The Desuetude of the Notwithstanding Clause -- And How to Revive it
The Court/Constitution and Public Policy (Emmett Macfarlane ed., Forthcoming)
15 Pages Posted: 10 Dec 2016
Date Written: December 10, 2016
The Supreme Court of Canada’s controversial invalidation of the Criminal Code prohibition on physician-assisted dying prompted suggestions that the federal government should invoke the Notwithstanding Clause to restore the law. Yet both the Harper and Trudeau Governments rejected this advice; the former refused to reenact the impugned law using the Notwithstanding Clause retrospectively; and the latter, newly-elected with a majority in October 2015, rejected the suggestion that it should pass its new law using the Notwithstanding Clause preemptively. It should come as no surprise that both governments took the same view of the Notwithstanding Clause. The reason why is clear but not easily explained: the Notwithstanding Clause has become politically toxic and is at risk of falling into constitutional desuetude, a phenomenon that afflicts a textually entrenched constitutional provision that political actors no longer see as politically usable despite there being no legal prohibition on its use. In this Chapter, I explain why the Notwithstanding Clause is at risk of desuetude, how this came to be, and also how political actors can halt its decline toward obsolescence in order to make it more likely that Parliament will in the future have a real choice whether or not to exercise the policymaking power that the Notwithstanding Clause confers upon it — rather than being compelled to accept the judgment of the Supreme Court of Canada as final and irreversible.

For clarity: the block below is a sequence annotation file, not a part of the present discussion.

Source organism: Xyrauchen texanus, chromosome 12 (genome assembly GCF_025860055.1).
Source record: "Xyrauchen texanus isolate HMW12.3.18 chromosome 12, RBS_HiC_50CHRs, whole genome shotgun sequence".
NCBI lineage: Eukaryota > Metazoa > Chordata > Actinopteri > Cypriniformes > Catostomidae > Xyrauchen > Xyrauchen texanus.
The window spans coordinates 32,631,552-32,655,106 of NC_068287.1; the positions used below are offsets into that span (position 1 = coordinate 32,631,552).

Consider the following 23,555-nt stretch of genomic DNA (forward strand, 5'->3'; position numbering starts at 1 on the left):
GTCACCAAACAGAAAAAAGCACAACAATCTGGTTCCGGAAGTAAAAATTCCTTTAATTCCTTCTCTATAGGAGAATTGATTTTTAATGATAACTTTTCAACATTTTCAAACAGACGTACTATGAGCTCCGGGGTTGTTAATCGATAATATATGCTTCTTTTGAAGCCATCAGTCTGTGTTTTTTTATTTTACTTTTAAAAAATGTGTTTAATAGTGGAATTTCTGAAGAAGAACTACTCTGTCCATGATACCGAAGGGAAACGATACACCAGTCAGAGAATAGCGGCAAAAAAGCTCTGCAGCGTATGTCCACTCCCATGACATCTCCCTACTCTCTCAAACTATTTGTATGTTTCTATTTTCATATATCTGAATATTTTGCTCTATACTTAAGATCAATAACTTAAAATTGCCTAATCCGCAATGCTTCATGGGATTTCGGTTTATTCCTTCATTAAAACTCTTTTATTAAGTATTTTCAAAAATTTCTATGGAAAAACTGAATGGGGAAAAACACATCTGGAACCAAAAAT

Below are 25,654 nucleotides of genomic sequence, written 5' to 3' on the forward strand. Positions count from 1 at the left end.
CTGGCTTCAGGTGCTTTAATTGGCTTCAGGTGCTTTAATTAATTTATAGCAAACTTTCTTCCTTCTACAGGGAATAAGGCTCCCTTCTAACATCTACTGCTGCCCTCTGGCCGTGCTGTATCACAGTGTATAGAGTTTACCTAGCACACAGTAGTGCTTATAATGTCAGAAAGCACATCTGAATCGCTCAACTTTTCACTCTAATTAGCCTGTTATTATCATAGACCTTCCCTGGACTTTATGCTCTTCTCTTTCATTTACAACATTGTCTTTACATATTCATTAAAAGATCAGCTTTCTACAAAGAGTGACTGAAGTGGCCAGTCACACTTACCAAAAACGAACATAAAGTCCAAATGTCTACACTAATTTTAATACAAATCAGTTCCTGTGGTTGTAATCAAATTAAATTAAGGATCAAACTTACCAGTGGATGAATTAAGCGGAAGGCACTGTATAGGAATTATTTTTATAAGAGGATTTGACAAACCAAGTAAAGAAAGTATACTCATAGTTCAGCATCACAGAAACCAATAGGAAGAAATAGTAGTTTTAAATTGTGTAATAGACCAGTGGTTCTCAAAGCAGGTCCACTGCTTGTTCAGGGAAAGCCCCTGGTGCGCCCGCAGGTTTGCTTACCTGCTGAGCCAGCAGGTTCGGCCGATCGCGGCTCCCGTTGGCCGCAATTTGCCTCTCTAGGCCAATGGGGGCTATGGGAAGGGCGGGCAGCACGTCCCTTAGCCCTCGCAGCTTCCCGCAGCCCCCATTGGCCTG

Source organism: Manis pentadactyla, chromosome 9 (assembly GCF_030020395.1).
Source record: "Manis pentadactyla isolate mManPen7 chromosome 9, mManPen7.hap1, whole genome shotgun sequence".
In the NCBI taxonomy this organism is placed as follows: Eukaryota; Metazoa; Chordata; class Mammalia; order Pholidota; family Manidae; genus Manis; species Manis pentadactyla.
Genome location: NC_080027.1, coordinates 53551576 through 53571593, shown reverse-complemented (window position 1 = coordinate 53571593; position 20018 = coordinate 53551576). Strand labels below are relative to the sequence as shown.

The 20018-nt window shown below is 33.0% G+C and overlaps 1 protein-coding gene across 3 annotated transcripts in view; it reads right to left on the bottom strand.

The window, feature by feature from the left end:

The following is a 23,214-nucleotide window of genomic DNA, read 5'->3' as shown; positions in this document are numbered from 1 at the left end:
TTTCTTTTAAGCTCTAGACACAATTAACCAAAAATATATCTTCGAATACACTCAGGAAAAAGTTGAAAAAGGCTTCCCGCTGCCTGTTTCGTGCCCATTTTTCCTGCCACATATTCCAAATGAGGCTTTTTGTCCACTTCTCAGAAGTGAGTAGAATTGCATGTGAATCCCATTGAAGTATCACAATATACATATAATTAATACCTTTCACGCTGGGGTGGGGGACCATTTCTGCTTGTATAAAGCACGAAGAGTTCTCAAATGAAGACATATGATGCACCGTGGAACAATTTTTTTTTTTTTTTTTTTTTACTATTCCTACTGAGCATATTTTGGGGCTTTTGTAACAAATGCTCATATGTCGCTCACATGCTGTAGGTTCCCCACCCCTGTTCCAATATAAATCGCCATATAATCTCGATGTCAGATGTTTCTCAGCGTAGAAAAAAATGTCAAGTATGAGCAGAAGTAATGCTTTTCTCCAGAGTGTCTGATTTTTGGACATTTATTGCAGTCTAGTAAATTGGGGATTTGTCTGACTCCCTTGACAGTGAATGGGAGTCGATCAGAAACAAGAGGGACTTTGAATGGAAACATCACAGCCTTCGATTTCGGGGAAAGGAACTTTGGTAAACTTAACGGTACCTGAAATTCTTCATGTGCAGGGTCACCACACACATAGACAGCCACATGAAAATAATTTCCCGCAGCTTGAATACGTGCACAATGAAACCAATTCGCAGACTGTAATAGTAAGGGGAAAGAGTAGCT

Keywords: Notwithstanding Clause, Legislative Override, Constitutional Change, Constitutional Convention, Canadian Constitution, Supreme Court of Canada, Constitutional Desuetude, Reservation, Disallowance
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